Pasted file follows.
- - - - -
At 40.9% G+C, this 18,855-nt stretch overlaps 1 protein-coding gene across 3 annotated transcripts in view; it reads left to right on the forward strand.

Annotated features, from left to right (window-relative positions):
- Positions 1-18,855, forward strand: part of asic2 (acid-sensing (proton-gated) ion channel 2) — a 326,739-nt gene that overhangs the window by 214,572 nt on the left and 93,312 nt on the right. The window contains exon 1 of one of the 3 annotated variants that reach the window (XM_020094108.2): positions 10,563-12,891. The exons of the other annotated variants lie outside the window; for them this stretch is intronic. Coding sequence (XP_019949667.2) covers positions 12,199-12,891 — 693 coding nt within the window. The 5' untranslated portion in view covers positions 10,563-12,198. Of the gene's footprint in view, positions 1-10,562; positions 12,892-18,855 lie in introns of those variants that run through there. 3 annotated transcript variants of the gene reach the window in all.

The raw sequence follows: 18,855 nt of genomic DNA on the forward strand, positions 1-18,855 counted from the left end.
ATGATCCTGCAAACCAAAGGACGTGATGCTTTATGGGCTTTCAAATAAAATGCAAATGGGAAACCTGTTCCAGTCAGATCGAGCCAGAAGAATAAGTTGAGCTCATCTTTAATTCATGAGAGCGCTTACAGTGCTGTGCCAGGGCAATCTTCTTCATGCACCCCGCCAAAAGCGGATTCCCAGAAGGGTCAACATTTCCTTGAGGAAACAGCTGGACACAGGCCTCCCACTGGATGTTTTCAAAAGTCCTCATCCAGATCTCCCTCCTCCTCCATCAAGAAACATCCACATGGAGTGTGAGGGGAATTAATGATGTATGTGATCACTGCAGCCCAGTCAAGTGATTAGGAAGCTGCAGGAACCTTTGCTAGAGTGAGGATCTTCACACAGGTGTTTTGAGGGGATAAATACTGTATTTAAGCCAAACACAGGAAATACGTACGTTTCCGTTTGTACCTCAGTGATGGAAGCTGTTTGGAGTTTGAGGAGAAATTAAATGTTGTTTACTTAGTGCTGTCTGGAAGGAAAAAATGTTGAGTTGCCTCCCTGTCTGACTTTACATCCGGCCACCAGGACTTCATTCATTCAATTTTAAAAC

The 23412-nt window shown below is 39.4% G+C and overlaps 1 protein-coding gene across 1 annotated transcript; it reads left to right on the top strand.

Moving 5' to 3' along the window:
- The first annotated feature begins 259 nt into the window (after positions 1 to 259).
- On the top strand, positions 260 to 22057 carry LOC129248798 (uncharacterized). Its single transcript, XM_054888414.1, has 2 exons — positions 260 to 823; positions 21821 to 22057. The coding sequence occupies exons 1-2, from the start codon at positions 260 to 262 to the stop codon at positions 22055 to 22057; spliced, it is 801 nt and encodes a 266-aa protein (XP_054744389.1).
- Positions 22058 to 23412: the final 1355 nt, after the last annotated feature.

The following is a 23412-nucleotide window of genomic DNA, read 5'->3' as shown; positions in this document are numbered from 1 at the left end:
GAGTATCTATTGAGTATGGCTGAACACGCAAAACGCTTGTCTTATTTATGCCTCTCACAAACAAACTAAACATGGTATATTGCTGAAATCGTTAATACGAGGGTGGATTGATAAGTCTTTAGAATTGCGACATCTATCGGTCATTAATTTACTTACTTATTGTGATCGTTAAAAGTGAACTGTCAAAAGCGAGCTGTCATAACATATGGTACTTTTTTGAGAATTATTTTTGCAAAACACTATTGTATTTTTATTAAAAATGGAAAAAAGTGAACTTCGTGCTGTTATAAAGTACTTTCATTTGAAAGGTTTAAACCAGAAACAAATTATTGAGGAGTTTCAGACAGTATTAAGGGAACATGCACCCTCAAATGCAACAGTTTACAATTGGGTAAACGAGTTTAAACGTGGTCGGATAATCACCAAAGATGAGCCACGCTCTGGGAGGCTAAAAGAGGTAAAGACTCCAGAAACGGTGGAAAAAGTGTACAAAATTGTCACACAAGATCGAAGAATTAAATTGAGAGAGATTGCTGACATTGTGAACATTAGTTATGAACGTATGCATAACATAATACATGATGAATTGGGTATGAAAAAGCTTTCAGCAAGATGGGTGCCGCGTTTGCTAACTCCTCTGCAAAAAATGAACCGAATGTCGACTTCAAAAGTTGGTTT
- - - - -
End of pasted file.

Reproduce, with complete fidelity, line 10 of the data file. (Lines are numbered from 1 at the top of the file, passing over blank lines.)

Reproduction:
- Positions 22058 to 23412: the final 1355 nt, after the last annotated feature.